Land Matters: Interior Motives
Here is the state of your U.S. Department of Interior and the Senate committee that oversees it: During the confirmation hearing on March 7 of Sally Jewell, the REI chief executive whom President Obama has chosen to lead the department, just one of 18 senators, Bernard Sanders (I-Vermont), questioned Jewell about the federal government’s vast public land and resource holdings in any way that might matter to most Americans.
Sanders asked Jewell her views on climate change, which he called the greatest threat of our time. Jewell replied that she believes climate change is real, and cited Obama’s reference to it in his State of the Union address. Sanders then asked, “Can I count on you to be a strong ally in the transformation of our energy system away from fossil fuels into energy efficiency and sustainable energy?”
Jewell was as vague as she was through most of the hearing. She replied that she supported the president’s “all of the above” energy strategy. That means fossil fuel development, renewable energy, and, in a glance at conservation, higher auto fuel efficiency. Nothing shocking, but not a strong ally in transformation.
The other 17 senators, as they tried to penetrate the mind of the person who would oversee the nation’s fuel and mineral wealth as well as its wildlife and national parks, had something in common: gimme, gimme, gimme. The committee chairman, Ron Wyden (D-Oregon), was vitally interested in boosting timber production and getting “our people back to work in the woods” of his state. (Nothing about the wolverines of Oregon and elsewhere, which were recently proposed for listing as endangered now that there are thought to be about 300 of them left in the lower 48.) Joe Manchin (D-West Virginia) wanted to know how Jewell would define a “stream” (as opposed to a “drainage ditch”), because the semantics division of the Office of Surface Mining is apparently obstructing the mining of coal in his state to protect waterways and is killing tens of thousands of jobs.
Mountaintop mining came up, but not in so many words. Manchin was not about to say, as Lamar Alexander (R-Tennessee) did, “I believe in saving mountaintops. I am not in favor of blowing them up,” but Alexander has about 2 percent of the coal mining jobs in his state that Manchin does. Tim Scott (R-South Carolina) queried Jewell’s views about all the oil and gas off his state’s coast in the Atlantic Ocean. He complained that Obama’s all-of-the-above strategy does not seem to include drilling it.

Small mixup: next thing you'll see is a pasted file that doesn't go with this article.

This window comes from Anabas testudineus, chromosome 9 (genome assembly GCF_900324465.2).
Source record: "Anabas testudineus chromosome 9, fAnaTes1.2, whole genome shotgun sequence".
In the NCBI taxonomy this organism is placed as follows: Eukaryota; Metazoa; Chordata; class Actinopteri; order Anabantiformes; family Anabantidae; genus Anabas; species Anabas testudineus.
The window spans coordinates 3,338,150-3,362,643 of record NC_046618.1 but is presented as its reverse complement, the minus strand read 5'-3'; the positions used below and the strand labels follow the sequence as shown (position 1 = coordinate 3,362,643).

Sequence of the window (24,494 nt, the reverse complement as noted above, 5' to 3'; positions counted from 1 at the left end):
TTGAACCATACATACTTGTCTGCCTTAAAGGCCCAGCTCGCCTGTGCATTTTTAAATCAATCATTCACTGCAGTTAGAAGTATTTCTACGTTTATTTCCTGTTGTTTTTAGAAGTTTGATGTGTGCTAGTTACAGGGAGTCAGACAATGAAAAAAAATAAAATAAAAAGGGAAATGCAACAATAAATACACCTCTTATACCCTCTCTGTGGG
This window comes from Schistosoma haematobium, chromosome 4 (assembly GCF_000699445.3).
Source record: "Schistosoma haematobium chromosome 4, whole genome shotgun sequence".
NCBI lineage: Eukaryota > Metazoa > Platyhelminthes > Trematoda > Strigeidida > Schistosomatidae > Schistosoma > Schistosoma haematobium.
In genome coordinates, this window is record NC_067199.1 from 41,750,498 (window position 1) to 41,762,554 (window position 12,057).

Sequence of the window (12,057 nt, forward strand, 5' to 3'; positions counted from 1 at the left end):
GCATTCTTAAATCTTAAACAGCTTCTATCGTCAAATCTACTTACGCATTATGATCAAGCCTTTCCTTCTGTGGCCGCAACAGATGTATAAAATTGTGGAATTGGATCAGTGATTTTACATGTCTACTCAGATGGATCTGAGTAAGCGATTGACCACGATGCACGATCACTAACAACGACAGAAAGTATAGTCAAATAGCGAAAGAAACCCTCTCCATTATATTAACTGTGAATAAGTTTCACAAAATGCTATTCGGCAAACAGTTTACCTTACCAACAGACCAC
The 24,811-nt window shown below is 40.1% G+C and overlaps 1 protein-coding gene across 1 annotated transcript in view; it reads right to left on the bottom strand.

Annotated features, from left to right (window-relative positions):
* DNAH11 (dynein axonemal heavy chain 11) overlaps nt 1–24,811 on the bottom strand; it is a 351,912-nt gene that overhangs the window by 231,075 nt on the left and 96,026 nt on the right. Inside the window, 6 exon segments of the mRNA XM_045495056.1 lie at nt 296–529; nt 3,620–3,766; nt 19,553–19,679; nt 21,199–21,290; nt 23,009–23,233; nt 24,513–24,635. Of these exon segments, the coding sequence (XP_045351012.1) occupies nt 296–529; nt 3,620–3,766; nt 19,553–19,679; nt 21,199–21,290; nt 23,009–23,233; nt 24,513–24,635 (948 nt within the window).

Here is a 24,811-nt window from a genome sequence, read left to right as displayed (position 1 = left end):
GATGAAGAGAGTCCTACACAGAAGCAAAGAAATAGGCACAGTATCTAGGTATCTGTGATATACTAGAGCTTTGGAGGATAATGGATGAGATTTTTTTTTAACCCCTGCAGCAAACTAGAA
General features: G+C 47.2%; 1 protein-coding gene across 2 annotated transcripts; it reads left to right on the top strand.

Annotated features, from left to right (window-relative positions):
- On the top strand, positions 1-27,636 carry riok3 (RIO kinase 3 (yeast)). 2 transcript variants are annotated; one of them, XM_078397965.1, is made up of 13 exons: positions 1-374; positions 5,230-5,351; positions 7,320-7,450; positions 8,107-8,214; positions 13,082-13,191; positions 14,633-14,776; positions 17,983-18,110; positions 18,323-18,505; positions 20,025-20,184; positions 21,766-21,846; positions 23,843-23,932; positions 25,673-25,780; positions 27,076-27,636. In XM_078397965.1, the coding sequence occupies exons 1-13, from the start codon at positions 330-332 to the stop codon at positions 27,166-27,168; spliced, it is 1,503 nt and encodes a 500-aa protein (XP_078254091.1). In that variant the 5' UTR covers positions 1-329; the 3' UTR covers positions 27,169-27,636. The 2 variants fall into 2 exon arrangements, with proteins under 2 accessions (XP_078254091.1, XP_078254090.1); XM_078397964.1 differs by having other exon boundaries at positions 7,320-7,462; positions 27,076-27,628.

Mike Lee (R-Utah) noted that his constituents in San Juan County can’t tax 90 percent of their land because it’s federally owned, and 10 percent of what they can tax is habitat for the Gunnison sage grouse, which the U.S. Fish and Wildlife Service has found in danger of extinction and wants to protect. That question came as close as any to endangered species or endangered anything. Nobody asked about the ridiculous maintenance backlog—now here are some jobs—in the nearly 400 parks and sites of the National Park Service. We have been hearing about the backlog for years, and it is estimated to be in the billions by the National Parks Conservation Association, a group for which Jewell has served as a board member.
That affiliation of Jewell’s, by the way, worries some of the committee members. What the committee admired was her background in working on an Alaska oil pipeline, at Mobil as an engineer, and as a banker. She will be probably be confirmed if nobody holds up the vote. The committee’s ranking Republican, Lisa Murkowski of Alaska, wanted some sort of extra assurance, though. She asked whether there was anything Jewell thought “might surprise or even concern some of your friends in the environmental community.” Jewell answered blandly that we need to protect resources, but we still need cars and stuff. Jewell mentioned a “both/and” take on conservation and development, “a balanced approach.” Not surprising, like the rest of the hearing, but concerning.
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